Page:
Finally, the projection along the direction [001] results for the basis of the projection plane in the matriceswhere again the second matrix is the product of two others. The third operation is a glide reflection and the fourth is a reflection, thus the corresponding plane group is of type p2mg (plane group No. 7). Note that in order to obtain the plane group p2mg in its standard setting, the origin has to be shifted to (with respect to the plane basis ).
As for the sectional layer groups, the typical projection directions considered are symmetry directions of the space group , i.e. directions along rotation or screw axes or normal to reflection or glide planes. In order to relate the coordinate system of the plane group to that of the space group, not only the basis vectors perpendicular to the projection direction d have to be given, but also the origin for the plane group. This is done by specifying a line parallel to the projection direction which is projected to the origin of the plane group in its conventional setting. The spacegroup tables list the plane groups for the projections along symmetry directions of the group in the block `Symmetry of special projections'.
It is not hard to determine the corresponding types of planegroup operations for the different types of spacegroup operations, as is shown by the following list of simple rules:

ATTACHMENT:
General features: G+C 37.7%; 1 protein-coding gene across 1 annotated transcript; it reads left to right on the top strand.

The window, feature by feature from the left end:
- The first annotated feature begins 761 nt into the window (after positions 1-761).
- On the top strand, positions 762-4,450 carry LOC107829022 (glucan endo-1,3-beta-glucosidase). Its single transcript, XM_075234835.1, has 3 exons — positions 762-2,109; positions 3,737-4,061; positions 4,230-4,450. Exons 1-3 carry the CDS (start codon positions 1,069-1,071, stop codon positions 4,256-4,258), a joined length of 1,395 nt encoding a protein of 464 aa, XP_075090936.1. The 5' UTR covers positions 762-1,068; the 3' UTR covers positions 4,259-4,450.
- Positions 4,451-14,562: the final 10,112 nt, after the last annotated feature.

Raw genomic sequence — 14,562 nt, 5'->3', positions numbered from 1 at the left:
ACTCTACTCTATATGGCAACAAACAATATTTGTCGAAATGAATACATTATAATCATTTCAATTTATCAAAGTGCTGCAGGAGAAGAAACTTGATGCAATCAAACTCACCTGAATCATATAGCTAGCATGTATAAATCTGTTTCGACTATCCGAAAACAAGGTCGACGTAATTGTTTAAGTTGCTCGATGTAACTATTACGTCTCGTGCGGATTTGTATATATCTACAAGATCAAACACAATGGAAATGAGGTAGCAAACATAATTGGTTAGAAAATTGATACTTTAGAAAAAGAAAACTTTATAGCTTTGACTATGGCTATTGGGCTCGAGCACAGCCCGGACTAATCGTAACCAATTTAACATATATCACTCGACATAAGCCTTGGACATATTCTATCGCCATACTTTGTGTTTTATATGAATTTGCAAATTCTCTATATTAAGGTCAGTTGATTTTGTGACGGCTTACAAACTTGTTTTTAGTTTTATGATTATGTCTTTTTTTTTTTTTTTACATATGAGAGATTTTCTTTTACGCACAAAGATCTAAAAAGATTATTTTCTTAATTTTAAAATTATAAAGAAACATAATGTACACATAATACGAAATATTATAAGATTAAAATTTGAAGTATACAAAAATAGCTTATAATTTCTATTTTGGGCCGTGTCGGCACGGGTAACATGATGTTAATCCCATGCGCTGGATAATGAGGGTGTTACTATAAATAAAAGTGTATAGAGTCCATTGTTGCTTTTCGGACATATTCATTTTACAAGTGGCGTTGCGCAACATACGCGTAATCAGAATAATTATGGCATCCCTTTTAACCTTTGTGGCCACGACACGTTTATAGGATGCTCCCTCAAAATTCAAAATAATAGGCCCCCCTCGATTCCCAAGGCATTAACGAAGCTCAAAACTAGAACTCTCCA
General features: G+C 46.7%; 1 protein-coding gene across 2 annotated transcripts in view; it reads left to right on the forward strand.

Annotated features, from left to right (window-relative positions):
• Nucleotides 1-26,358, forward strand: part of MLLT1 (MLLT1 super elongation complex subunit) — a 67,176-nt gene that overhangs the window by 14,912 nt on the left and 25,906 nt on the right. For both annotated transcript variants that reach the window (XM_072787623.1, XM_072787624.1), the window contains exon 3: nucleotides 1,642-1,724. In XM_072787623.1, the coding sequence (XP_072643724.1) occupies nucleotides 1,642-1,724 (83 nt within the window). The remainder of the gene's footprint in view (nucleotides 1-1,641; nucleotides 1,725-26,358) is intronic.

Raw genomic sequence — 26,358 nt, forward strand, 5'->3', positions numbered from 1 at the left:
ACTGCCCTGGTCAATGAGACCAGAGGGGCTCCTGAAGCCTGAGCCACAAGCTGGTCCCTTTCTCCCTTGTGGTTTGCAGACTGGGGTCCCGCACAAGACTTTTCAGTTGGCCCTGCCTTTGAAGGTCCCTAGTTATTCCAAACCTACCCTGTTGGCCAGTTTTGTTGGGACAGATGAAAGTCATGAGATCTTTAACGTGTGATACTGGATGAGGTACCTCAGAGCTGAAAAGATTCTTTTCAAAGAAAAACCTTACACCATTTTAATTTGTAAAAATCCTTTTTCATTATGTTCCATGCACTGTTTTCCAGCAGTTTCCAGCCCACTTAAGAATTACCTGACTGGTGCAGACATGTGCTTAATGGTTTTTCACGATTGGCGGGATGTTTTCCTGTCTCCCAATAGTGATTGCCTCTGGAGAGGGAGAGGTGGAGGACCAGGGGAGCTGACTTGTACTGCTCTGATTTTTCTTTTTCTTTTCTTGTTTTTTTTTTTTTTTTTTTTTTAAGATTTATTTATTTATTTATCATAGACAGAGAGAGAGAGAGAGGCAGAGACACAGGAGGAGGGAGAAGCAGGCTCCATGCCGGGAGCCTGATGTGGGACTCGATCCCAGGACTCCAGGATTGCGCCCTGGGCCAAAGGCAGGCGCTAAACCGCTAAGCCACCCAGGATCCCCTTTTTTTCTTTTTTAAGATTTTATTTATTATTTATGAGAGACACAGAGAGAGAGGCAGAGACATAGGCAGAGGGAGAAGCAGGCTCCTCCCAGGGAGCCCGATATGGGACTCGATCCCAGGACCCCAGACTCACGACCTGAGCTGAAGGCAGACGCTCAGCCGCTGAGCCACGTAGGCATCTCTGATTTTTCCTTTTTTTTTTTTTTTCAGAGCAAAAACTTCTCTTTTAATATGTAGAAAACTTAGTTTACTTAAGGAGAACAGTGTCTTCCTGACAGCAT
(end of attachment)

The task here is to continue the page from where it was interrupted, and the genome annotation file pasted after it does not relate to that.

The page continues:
The relationship between the symmetry operations in threedimensional space and the corresponding symmetry operations of a projection as listed above can be seen directly in the diagrams of the corresponding groups. In Fig. 1.4.5.4, the top diagram shows the orthogonal projection of the symmetryelement diagram of along the [001] direction and the bottom diagram shows the diagram for the plane group p2mg, which is precisely the symmetry group of the projection of along [001]. Firstly, one sees immediately that in order to match the two diagrams, the origin in the projection plane has to be shifted to (as already noted in the example above). Secondly, keeping in mind that the projection direction d is perpendicular to the drawing plane, one sees the correspondence between the twofold screw rotations in with the twofold rotations in p2mg [rule (iii)], the correspondence between the reflections with normal vector perpendicular to d in and the reflections in p2mg [rule (vii)] and the correspondence between the diagonal glide reflections in (indicated by the dotdash lines) and the glide reflections in p2mg {rule (vii); note that the diagonal glide vector has a component perpendicular to the projection direction [001]}.